|Filed Dec. 7, 2000|
Andrew P. Schultze, DDS, Plaintiff and Appellant
Continental Insurance Company, Defendant and Appellee
Appeal from the District Court of Burleigh County, South Central Judicial District, the Honorable Robert O. Wefald, Judge.
REVERSED AND REMANDED.
Opinion of the Court by Sandstrom, Justice.
Susan Schmidt (argued) & William C. Severin, Severin, Ringsak & Morrow, P.O. Box 2155, Bismarck, N.D. 58502-2155, for plaintiff and appellant.
Adele Hedley Page (argued) & Cheryl L. Eia, Dorsey & Whitney, P.O. Box 1344, Fargo, N.D. 58107-1344, for defendant and appellee.
Schultze v. Continental Casualty Co.
[¶1] Andrew Schultze appealed a summary judgment declaring his insurer, Continental Casualty Company, had no duty to defend him against a former employee's lawsuit for alleged sexual discrimination, wrongful discharge, and defamation. We conclude Continental has a duty to defend Schultze against the former employee's defamation claim. We conclude Continental ordinarily would have no duty to defend Schultze against the sexual discrimination and wrongful discharge claims because, under the former employee's complaint, those claims are based on allegations of sexual harassment and unwelcome sexual advances that began before the "prior acts date" of Continental's insurance policy. Because Continental has a duty to defend the defamation claim, however, we hold it has a duty to defend the entire lawsuit against Schultze. We reverse the summary judgment and remand for proceedings consistent with this opinion.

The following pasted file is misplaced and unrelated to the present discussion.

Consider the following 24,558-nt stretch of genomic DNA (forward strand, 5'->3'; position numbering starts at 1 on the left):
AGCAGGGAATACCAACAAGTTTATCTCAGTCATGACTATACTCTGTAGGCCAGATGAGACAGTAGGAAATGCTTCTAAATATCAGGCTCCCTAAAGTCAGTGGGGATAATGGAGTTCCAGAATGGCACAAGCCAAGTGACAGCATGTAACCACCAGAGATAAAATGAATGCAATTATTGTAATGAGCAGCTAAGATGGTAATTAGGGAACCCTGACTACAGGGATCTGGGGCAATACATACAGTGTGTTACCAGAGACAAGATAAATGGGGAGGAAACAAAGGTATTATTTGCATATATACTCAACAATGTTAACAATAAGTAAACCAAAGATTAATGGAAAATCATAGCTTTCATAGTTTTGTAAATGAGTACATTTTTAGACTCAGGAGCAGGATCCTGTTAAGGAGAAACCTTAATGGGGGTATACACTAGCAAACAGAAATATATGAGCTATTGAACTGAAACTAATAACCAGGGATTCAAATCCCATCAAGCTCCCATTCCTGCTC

[¶2] Schultze carried a professional liability insurance policy with Continental, which included an "employment practices liability defense coverage amendatory endorsement." The endorsement said it "provides coverage only for certain defense costs [and] no coverage . . . for awards, judgments, settlements or other monetary sums related to [wrongful employment practices] claims." The endorsement required Continental to provide Schultze up to $25,000 of defense costs, subject to co-payments, against claims alleging a "wrongful employment practice" that "beg[a]n on or after the prior acts date" of January 23, 1998. The endorsement defined "wrongful employment practice" to include discrimination, sexual harassment, wrongful termination, defamation, retaliation, and any other violation of any federal, state, or local statute or ordinance relating to those types of claims.
[¶3] On November 15, 1999, a former employee sued Schultze for sexual discrimination, wrongful discharge, and defamation. The employee's complaint alleged she worked for Schultze as a dental hygienist from November 1989 until November 17, 1998, when he fired her. The employee's complaint alleged Schultze made unwanted sexual advances to her from December 1993 until November 1996, and she involuntarily engaged in a sexual relationship with him out of fear of retaliation. She alleged she tried to end the sexual relationship, but each time Schultze retaliated against her, and she finally ended the relationship in November 1996. She alleged Schultze retaliated against her at work, and on November 17, 1998, he fired her and falsely accused her of embezzlement. She alleged Schultze made false statements to third persons, which prevented her from obtaining employment as a dental hygienist. Her complaint alleged Schultze "engaged in sexual discrimination against [her] in the nature of sexual harassment;" his "discharge of [her] was an unlawful employment practice . . . in retaliation for [her] rejection of [his] unwelcome sexual advances;" and he "falsely and maliciously disseminated false statements about [her] to third persons such that [she] is not able to obtain employment in her chosen profession of dental hygienist."